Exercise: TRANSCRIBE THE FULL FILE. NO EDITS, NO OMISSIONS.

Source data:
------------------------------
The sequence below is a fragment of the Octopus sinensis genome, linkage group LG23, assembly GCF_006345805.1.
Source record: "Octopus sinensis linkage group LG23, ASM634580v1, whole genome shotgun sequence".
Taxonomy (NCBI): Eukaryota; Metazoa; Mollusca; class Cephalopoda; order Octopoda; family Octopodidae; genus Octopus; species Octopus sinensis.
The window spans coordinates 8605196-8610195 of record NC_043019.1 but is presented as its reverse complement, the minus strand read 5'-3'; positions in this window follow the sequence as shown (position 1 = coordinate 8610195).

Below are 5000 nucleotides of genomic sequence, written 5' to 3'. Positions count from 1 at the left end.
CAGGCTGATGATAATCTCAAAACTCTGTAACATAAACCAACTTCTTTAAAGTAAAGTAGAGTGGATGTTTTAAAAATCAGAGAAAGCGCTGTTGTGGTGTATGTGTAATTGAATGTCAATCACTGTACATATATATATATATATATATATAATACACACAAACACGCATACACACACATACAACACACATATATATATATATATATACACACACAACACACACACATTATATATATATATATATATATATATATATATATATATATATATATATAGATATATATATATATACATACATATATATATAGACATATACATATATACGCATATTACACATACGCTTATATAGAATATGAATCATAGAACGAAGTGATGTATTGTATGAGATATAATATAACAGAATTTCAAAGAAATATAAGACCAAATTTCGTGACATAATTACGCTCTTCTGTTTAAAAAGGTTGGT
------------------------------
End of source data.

The sequence below is a fragment of the Octopus sinensis genome, linkage group LG23, assembly GCF_006345805.1.
Source record: "Octopus sinensis linkage group LG23, ASM634580v1, whole genome shotgun sequence".
Taxonomy (NCBI): Eukaryota; Metazoa; Mollusca; class Cephalopoda; order Octopoda; family Octopodidae; genus Octopus; species Octopus sinensis.
The window spans coordinates 8605196-8610195 of record NC_043019.1 but is presented as its reverse complement, the minus strand read 5'-3'; positions in this window follow the sequence as shown (position 1 = coordinate 8610195).

Below are 5000 nucleotides of genomic sequence, written 5' to 3'. Positions count from 1 at the left end.
CAGGCTGATGATAATCTCAAAACTCTGTAACATAAACCAACTTCTTTAAAGTAAAGTAGAGTGGATGTTTTAAAAATCAGAGAAAGCGCTGTTGTGGTGTATGTGTAATTGAATGTCAATCACTGTACATATATATATATATATATATATAATACACACAAACACGCATACACACACATACAACACACATATATATATATATATATACACACACAACACACACACATTATATATATATATATATATATATATATATATATATATATATATATATAGATATATATATATATACATACATATATATATAGACATATACATATATACGCATATTACACATACGCTTATATAGAATATGAATCATAGAACGAAGTGATGTATTGTATGAGATATAATATAACAGAATTTCAAAGAAATATAAGACCAAATTTCGTGACATAATTACGCTCTTCTGTTTAAAAAGGTTGGT